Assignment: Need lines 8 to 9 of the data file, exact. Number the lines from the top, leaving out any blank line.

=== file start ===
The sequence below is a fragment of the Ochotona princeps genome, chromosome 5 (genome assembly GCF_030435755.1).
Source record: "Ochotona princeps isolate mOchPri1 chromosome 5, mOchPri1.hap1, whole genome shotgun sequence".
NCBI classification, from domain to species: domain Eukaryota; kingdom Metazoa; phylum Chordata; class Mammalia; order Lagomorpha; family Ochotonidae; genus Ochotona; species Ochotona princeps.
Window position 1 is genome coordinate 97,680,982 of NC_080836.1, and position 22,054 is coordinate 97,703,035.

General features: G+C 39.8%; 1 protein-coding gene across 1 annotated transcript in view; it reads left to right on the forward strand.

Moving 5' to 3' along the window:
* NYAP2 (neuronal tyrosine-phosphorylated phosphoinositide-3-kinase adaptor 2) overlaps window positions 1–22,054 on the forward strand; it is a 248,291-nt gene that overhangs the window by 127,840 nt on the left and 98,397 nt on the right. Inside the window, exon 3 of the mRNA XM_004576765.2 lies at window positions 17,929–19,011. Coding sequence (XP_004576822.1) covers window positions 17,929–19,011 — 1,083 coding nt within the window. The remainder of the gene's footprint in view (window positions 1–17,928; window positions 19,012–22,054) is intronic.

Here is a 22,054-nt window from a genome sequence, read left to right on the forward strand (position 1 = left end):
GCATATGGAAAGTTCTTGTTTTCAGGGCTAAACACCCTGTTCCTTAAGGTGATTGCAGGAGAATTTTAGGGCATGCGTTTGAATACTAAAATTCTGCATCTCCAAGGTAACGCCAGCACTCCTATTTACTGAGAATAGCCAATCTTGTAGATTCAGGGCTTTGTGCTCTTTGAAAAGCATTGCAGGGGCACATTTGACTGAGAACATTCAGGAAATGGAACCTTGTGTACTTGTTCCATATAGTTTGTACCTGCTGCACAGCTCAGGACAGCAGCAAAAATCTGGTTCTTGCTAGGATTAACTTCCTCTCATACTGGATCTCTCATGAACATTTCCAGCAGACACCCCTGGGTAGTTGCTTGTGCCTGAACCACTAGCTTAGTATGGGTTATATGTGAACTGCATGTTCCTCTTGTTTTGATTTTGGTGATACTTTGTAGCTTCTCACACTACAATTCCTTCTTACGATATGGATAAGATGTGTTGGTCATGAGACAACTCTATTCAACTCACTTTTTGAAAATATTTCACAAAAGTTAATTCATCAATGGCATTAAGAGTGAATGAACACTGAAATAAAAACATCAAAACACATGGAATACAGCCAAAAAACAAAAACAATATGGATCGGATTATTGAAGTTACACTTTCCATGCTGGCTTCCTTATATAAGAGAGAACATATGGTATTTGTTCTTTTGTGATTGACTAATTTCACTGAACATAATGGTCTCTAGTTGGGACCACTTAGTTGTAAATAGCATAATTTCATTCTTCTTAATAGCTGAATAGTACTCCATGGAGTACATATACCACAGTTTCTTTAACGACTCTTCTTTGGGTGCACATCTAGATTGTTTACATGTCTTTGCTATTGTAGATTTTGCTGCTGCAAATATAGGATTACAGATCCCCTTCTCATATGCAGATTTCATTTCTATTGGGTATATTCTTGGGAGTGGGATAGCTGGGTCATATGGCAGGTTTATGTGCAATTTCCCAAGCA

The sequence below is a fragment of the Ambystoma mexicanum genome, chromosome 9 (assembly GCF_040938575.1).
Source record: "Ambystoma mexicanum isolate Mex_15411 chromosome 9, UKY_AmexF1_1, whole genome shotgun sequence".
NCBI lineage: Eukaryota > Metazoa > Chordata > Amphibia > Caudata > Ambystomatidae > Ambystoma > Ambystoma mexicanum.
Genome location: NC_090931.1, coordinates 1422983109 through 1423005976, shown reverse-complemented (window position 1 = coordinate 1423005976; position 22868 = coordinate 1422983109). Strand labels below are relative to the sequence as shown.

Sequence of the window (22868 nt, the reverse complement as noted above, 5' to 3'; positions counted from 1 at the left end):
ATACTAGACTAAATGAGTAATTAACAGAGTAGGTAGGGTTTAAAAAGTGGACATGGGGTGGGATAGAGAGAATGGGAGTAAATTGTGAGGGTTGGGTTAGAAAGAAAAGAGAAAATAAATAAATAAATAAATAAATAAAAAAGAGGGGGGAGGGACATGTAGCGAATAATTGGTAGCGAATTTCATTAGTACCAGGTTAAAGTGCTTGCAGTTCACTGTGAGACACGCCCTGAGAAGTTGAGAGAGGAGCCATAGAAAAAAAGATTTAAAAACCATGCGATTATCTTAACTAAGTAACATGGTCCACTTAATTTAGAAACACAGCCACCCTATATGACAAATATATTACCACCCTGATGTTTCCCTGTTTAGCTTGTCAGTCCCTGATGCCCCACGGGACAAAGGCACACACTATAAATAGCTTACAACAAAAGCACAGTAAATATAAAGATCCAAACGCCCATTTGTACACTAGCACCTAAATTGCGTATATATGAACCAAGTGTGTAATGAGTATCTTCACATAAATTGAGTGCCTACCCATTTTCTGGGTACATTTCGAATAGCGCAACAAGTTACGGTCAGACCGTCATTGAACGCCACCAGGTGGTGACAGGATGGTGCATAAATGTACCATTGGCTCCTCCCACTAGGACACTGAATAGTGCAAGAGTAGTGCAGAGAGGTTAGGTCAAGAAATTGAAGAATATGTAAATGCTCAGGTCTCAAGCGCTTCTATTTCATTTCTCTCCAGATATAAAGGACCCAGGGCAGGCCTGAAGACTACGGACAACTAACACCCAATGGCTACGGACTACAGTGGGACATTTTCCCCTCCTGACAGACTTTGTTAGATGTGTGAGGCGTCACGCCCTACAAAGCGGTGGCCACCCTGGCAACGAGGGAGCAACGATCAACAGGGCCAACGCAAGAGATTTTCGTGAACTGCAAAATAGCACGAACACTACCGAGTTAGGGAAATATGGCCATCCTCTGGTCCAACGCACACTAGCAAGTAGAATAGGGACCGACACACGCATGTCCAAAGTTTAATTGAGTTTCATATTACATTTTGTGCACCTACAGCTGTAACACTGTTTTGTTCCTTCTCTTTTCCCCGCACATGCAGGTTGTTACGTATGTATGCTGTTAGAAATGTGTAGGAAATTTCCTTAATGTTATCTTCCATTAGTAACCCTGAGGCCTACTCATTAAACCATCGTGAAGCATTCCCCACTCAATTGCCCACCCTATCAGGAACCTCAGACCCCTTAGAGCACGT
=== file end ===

Here is a 22,054-nt window from a genome sequence, read left to right on the forward strand (position 1 = left end):
GCATATGGAAAGTTCTTGTTTTCAGGGCTAAACACCCTGTTCCTTAAGGTGATTGCAGGAGAATTTTAGGGCATGCGTTTGAATACTAAAATTCTGCATCTCCAAGGTAACGCCAGCACTCCTATTTACTGAGAATAGCCAATCTTGTAGATTCAGGGCTTTGTGCTCTTTGAAAAGCATTGCAGGGGCACATTTGACTGAGAACATTCAGGAAATGGAACCTTGTGTACTTGTTCCATATAGTTTGTACCTGCTGCACAGCTCAGGACAGCAGCAAAAATCTGGTTCTTGCTAGGATTAACTTCCTCTCATACTGGATCTCTCATGAACATTTCCAGCAGACACCCCTGGGTAGTTGCTTGTGCCTGAACCACTAGCTTAGTATGGGTTATATGTGAACTGCATGTTCCTCTTGTTTTGATTTTGGTGATACTTTGTAGCTTCTCACACTACAATTCCTTCTTACGATATGGATAAGATGTGTTGGTCATGAGACAACTCTATTCAACTCACTTTTTGAAAATATTTCACAAAAGTTAATTCATCAATGGCATTAAGAGTGAATGAACACTGAAATAAAAACATCAAAACACATGGAATACAGCCAAAAAACAAAAACAATATGGATCGGATTATTGAAGTTACACTTTCCATGCTGGCTTCCTTATATAAGAGAGAACATATGGTATTTGTTCTTTTGTGATTGACTAATTTCACTGAACATAATGGTCTCTAGTTGGGACCACTTAGTTGTAAATAGCATAATTTCATTCTTCTTAATAGCTGAATAGTACTCCATGGAGTACATATACCACAGTTTCTTTAACGACTCTTCTTTGGGTGCACATCTAGATTGTTTACATGTCTTTGCTATTGTAGATTTTGCTGCTGCAAATATAGGATTACAGATCCCCTTCTCATATGCAGATTTCATTTCTATTGGGTATATTCTTGGGAGTGGGATAGCTGGGTCATATGGCAGGTTTATGTGCAATTTCCCAAGCA